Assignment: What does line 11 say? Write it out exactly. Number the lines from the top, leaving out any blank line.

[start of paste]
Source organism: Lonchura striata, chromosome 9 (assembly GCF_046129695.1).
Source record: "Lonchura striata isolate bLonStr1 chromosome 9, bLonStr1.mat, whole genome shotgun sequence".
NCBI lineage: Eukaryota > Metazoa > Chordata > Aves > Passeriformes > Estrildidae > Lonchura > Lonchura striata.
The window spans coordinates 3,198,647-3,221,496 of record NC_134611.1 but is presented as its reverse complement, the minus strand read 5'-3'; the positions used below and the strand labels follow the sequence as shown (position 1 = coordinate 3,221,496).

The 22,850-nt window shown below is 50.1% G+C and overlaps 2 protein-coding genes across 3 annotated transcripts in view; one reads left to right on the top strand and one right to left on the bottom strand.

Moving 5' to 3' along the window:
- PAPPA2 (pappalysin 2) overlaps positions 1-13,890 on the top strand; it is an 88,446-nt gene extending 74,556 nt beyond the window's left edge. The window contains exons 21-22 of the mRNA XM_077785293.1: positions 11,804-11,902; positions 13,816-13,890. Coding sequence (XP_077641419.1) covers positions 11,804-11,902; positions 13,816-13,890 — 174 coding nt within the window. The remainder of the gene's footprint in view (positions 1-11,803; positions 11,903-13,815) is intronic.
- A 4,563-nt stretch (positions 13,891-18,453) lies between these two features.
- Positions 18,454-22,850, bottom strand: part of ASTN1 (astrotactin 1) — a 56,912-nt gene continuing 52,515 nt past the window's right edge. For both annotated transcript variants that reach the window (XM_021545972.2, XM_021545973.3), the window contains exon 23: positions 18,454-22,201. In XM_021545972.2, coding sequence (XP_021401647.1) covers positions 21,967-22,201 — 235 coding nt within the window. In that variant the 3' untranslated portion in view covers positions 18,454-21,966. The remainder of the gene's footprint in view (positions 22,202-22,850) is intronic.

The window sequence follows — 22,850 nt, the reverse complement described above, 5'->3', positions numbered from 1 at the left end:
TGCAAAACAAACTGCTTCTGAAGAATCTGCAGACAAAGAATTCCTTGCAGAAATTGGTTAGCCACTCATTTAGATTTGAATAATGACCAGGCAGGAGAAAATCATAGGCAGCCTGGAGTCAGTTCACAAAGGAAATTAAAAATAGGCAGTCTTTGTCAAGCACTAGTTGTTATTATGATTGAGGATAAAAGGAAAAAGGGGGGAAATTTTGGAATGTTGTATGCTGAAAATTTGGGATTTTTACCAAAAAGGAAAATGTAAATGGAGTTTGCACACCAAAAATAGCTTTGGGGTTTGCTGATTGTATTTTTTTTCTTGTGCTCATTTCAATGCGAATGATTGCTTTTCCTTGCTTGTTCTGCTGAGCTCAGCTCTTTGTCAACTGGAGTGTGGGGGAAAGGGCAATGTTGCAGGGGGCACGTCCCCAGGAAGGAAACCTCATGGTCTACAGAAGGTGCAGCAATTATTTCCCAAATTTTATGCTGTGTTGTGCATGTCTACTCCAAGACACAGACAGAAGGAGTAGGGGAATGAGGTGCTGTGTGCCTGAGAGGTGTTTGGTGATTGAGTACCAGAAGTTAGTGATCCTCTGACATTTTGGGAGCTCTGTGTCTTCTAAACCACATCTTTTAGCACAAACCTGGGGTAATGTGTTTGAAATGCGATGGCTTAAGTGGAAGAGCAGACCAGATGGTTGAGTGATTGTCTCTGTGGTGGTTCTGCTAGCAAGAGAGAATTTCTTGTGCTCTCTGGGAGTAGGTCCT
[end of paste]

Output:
TGCAAAACAAACTGCTTCTGAAGAATCTGCAGACAAAGAATTCCTTGCAGAAATTGGTTAGCCACTCATTTAGATTTGAATAATGACCAGGCAGGAGAAAATCATAGGCAGCCTGGAGTCAGTTCACAAAGGAAATTAAAAATAGGCAGTCTTTGTCAAGCACTAGTTGTTATTATGATTGAGGATAAAAGGAAAAAGGGGGGAAATTTTGGAATGTTGTATGCTGAAAATTTGGGATTTTTACCAAAAAGGAAAATGTAAATGGAGTTTGCACACCAAAAATAGCTTTGGGGTTTGCTGATTGTATTTTTTTTCTTGTGCTCATTTCAATGCGAATGATTGCTTTTCCTTGCTTGTTCTGCTGAGCTCAGCTCTTTGTCAACTGGAGTGTGGGGGAAAGGGCAATGTTGCAGGGGGCACGTCCCCAGGAAGGAAACCTCATGGTCTACAGAAGGTGCAGCAATTATTTCCCAAATTTTATGCTGTGTTGTGCATGTCTACTCCAAGACACAGACAGAAGGAGTAGGGGAATGAGGTGCTGTGTGCCTGAGAGGTGTTTGGTGATTGAGTACCAGAAGTTAGTGATCCTCTGACATTTTGGGAGCTCTGTGTCTTCTAAACCACATCTTTTAGCACAAACCTGGGGTAATGTGTTTGAAATGCGATGGCTTAAGTGGAAGAGCAGACCAGATGGTTGAGTGATTGTCTCTGTGGTGGTTCTGCTAGCAAGAGAGAATTTCTTGTGCTCTCTGGGAGTAGGTCCT